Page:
Top Five Symptoms of Trauma in the Elementary Classroom & A Story from the Wild West
We love stories from history. As we were perusing the Library of Congress archives, we found a story from the Wild West, circa 1865....
Two brothers were taking care of their family’s cattle in Arizona when they stopped for lunch. The 17 year old was reading a book while propped against a tree while the 11 year old played in a nearby creek. Doing typical things for boys during the mid-1800s, they never expected their day to go horribly wrong. Out of nowhere, Geronimo, an Apache War Leader, killed the older brother while the 11 year old watched. Trying to escape, he was captured by the war team where he assimilated over the next 6 months. Meet Santiago McKinn. His life was literally shaken upside-down. He was taken from his family, witnessed a murder, and had to conform to a new culture and language, all while wondering if/when he would be the next to die. Thankfully, the story ends with him so well adjusted to his newfound life that he protested leaving the Apache when he was finally found. In fact, he was angry and “acted like a wild animal in a trap” when soldiers persuaded him to go home.
So many emotions to process, so much sadness and relief at the same time. Frozen by which language he should use to communicate. Reverted to the language he'd learned and used for the last few months, which caused even more concern for the soldiers trying to rescue him. How does a kid process all of this?
This brings us to the main point of this post. We know assessment and rigor are education buzz words, but quickly joining the #teacherlife vocab list is a six letter word pronounced trauma. Most of us read this story from the Wild West and it likely triggered the experiences of a child we know. A child that has been angry and acted like a caged animal in our classroom. A child speaking a language that we cannot understand....or doesn't communicate at all. A child dealing with some form of trauma. Trauma affecting their entire life, and with that, your classroom.
“Trauma is an event, or series of events, that overwhelms the central nervous system. Trauma occurs when one’s ability to defend, protect, or say no is overwhelmed. Even more simply, trauma is what occurs when your solution (active response to threat) does not work.”-Empowering Education
As educators, T-R-A-U-M-A is one vocabulary word that we need to study as much as possible. Learning how to recognize and identify the symptoms of trauma can help us understand confusing behaviors and rising mental health concerns in our children. You know the ones….those students that leave us royally exhausted and out of words and emotions by the end of each day. In 2020, it is vital that educators understand how trauma affects our classrooms on a daily basis. Having a better knowledge of trauma can also help us empathize with students and avoid misdiagnosis (such as ADHD). In turn, we might just be able to salvage some of our own personal emotional energy for our family and friends.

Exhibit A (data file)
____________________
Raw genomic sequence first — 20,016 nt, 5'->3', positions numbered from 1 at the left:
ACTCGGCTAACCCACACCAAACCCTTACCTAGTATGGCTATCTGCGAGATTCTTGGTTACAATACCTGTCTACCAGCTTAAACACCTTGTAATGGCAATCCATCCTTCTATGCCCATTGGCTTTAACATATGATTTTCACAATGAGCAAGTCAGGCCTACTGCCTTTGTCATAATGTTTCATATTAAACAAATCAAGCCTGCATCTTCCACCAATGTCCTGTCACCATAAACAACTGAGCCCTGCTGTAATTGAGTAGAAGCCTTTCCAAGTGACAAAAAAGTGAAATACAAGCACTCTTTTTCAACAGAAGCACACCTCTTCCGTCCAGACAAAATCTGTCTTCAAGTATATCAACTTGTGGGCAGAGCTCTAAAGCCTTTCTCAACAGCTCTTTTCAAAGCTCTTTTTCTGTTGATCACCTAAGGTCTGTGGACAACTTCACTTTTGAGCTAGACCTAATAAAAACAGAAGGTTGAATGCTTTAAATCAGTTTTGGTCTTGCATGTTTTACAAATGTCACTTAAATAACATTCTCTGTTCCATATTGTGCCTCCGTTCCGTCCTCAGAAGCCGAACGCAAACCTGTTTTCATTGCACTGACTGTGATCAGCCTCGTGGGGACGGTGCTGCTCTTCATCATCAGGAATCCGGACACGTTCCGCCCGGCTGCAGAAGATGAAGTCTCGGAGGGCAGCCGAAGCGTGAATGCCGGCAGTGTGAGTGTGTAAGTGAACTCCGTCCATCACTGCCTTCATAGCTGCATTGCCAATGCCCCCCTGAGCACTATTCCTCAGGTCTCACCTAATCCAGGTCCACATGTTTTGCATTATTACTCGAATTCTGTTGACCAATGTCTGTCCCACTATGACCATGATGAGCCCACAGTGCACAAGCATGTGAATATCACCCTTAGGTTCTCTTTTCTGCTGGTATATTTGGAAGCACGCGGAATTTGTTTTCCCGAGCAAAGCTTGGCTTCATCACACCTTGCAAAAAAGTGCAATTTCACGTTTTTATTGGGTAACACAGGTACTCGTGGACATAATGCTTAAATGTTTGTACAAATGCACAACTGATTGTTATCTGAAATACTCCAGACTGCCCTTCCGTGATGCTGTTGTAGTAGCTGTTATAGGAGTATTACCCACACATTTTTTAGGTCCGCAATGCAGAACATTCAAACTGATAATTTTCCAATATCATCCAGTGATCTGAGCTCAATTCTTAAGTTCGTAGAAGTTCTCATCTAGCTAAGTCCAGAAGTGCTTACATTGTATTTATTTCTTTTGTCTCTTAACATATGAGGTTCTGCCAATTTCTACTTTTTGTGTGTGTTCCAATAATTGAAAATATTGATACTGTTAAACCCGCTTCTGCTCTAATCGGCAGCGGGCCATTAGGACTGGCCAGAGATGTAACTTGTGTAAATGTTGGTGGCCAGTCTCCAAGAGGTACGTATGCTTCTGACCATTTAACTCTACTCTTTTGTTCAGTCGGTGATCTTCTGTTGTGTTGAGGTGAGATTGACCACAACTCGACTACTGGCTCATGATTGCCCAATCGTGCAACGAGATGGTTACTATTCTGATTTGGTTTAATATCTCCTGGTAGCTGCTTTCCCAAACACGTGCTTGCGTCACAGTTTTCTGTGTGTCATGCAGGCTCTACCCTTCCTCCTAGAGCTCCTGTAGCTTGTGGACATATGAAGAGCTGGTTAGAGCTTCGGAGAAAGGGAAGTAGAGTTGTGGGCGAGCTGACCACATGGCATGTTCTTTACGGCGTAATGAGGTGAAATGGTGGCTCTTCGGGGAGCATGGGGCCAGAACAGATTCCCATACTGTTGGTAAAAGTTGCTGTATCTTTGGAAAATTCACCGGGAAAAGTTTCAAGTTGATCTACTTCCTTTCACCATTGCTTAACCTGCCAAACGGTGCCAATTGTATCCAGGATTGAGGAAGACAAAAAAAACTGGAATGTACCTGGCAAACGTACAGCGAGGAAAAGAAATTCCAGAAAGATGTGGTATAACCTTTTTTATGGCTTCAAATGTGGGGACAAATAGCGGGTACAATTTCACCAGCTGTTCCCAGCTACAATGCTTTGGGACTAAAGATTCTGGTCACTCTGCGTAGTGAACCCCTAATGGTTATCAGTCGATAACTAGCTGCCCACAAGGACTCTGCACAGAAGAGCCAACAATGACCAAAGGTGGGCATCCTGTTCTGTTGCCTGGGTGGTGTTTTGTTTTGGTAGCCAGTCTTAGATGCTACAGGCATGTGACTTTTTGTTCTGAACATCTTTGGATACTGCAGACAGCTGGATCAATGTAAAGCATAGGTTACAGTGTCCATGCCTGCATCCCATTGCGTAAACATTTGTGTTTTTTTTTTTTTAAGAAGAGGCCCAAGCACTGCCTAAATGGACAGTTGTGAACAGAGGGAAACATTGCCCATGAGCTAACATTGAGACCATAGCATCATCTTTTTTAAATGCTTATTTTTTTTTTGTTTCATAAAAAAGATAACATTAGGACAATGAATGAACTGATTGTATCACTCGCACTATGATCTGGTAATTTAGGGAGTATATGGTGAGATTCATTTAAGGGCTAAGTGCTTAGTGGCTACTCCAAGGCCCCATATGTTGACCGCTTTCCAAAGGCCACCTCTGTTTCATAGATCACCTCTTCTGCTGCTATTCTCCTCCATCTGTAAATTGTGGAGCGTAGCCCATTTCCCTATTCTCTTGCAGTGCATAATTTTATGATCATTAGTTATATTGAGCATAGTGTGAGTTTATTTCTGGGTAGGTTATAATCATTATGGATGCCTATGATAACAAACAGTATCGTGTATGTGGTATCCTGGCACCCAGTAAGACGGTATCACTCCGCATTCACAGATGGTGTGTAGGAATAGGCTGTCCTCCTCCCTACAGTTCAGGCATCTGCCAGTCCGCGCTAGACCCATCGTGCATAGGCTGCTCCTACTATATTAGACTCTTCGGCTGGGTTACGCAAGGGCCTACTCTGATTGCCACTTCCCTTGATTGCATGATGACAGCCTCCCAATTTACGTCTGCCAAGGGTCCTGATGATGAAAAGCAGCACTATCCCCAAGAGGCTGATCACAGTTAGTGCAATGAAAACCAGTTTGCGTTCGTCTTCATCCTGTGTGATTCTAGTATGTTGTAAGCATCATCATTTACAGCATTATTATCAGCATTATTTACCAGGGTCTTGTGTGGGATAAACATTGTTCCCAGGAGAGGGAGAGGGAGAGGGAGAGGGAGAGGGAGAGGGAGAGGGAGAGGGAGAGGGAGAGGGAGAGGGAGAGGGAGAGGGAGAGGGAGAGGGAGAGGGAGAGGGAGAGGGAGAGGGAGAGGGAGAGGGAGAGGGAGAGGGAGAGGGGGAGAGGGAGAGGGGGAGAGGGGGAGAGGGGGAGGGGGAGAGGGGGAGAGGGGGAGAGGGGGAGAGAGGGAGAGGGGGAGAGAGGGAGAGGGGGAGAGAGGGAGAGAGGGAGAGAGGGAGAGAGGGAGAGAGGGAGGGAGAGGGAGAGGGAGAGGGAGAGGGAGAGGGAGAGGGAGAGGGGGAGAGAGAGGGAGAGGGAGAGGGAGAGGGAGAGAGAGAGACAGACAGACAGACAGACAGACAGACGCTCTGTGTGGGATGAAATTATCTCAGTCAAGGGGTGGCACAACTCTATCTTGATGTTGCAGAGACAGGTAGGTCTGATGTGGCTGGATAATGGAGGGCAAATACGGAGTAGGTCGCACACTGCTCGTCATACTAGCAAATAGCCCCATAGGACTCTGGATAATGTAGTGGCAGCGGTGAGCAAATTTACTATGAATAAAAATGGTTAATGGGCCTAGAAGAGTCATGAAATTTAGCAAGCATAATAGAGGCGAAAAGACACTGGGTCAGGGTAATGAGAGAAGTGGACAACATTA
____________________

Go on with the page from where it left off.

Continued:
While we certainly aren’t experts, we’ve served our fair share of children dealing with trauma and have researched quite a bit on the subject. Here are the top 5 symptoms of trauma that we've seen in students:
- Trouble building relationships with teachers (acting out, disrespect, ignoring authority)
- Inability to self-regulate (cannot calm themselves/manage their emotions appropriately)
- Negative self-talk (poor motivation)
- Jumpy, overly alert to dangers/“on edge” (constantly moving, unable to be still)
- Challenges with executive functions (thinking things through, planning, paying attention)
These are our students who are so easily overstimulated. They are distracted by every little thing. They have either extremely heightened (or dulled/numb) senses and awareness/unawareness of surroundings. Sometimes they respond to things emotionally in ways that don’t match the event that occurred. They may be easily attached…or withdrawn. These seem like a rollercoaster of variables to look for, but that’s really a key indicator in itself. These students don’t immediately need our discipline, they need our attention. They need instruction for physical and emotional regulation more than math and language arts. They need modeled practice of how to handle situations in and out of the classroom walls. We aren't trying to add one more thing to your already full plate. But we know that awareness is key and that once it is in our teacher brain to "look for", we are already more equipped.
Part 2 of this post will be what to do AFTER you’ve determined that you have a student (highly likely studentS) who is dealing with trauma and will provide practical tips for a more peace-filled classroom. If you have tried and true methods for helping students with trauma, feel free to share them with us!
Resources for TRAUMA: